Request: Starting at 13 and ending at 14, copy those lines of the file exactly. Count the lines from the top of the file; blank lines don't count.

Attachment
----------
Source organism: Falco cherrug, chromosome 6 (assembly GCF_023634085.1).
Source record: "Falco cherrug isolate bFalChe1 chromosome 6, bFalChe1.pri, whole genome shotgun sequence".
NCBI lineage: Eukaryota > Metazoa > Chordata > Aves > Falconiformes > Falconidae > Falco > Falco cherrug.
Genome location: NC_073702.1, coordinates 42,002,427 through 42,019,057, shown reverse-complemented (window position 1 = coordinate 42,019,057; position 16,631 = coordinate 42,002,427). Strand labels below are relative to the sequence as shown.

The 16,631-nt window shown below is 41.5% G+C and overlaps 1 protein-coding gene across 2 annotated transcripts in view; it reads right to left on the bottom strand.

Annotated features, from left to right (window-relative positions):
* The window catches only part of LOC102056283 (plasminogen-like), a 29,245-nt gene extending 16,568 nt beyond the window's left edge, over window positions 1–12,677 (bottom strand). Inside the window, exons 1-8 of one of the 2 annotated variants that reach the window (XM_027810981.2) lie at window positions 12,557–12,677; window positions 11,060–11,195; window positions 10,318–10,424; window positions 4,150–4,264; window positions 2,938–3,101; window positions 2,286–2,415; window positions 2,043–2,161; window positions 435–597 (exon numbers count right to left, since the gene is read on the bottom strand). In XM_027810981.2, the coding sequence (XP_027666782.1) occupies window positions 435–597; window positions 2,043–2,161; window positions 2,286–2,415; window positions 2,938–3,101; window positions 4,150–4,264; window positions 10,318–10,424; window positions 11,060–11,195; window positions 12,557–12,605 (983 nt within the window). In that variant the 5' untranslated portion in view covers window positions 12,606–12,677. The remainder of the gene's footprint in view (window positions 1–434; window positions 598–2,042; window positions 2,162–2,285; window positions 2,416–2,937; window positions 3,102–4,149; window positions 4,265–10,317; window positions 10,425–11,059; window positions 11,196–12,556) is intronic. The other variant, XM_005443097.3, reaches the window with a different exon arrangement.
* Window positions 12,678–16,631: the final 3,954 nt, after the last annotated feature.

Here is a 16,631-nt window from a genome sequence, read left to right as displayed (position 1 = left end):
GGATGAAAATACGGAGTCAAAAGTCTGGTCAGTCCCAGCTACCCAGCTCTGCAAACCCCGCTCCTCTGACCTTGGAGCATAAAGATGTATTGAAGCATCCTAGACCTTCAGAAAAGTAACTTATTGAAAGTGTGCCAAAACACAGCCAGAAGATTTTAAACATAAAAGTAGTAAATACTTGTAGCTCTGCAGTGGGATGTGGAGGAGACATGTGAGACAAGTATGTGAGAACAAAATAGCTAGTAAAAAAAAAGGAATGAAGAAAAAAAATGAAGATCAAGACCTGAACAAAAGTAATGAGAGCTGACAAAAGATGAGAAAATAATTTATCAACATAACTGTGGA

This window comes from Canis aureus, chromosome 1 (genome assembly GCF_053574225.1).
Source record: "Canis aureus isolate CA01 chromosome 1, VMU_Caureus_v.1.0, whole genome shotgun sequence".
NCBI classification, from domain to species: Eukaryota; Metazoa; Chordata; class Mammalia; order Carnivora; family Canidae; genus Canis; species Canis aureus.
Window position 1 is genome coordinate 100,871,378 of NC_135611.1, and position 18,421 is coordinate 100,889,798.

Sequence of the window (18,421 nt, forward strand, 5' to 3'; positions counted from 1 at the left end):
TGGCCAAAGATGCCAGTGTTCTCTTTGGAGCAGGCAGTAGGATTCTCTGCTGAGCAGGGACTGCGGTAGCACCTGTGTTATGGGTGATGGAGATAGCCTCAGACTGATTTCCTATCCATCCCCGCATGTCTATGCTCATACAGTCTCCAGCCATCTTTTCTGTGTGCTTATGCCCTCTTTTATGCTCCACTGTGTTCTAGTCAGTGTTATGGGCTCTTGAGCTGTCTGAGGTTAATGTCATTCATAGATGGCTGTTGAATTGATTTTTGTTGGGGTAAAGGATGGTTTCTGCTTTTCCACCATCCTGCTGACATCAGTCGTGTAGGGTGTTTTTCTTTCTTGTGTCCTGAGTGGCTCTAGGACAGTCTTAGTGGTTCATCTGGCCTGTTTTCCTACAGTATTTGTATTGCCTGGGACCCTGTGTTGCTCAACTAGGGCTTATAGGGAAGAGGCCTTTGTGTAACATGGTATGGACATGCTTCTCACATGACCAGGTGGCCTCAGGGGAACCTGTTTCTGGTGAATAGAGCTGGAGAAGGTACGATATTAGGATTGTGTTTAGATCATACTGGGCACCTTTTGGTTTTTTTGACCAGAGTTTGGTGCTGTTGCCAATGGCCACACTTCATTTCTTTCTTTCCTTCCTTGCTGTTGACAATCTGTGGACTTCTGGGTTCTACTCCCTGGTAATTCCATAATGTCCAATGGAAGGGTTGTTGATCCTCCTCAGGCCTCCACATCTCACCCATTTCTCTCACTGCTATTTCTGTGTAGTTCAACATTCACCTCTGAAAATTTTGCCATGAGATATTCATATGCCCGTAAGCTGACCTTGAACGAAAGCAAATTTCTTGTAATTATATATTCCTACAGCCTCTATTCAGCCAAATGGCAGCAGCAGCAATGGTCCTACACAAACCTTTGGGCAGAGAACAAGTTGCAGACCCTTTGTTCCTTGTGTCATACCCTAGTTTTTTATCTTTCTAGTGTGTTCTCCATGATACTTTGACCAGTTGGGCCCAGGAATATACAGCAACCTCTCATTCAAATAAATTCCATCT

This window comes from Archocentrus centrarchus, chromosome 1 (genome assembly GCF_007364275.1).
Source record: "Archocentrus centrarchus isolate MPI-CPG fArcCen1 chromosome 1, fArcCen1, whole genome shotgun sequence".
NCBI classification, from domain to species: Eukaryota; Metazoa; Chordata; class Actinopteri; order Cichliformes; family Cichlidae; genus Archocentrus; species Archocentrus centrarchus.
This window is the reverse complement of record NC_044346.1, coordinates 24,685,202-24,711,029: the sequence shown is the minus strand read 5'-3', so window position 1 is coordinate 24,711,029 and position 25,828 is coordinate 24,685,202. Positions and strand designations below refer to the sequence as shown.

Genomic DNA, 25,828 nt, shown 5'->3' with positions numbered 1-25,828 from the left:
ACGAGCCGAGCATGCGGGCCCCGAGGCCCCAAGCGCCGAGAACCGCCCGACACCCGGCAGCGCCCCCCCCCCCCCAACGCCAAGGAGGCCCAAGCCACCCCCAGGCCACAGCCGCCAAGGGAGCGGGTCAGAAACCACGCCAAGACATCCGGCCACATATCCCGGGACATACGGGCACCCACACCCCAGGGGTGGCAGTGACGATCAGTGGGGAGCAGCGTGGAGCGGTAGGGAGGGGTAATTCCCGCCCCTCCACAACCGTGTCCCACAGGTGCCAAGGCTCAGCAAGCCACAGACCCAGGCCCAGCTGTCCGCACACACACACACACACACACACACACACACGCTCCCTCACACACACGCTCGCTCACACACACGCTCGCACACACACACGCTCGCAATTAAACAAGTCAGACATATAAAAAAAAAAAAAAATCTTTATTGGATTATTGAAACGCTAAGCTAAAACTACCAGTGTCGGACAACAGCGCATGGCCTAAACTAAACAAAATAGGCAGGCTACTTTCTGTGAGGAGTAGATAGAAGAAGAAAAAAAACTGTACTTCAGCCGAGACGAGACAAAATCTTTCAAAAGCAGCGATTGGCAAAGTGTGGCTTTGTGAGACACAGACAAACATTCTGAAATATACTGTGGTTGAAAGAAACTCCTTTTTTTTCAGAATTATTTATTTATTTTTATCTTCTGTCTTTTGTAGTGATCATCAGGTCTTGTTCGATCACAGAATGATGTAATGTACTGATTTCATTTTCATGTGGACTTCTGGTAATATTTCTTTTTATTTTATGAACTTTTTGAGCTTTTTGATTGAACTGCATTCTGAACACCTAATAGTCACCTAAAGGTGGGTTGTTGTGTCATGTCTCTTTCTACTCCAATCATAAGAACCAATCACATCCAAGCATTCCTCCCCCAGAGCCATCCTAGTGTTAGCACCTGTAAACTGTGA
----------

NCBI classification, from domain to species: Eukaryota; Metazoa; Chordata; class Mammalia; order Carnivora; family Canidae; genus Canis; species Canis aureus.
Window position 1 is genome coordinate 100,871,378 of NC_135611.1, and position 18,421 is coordinate 100,889,798.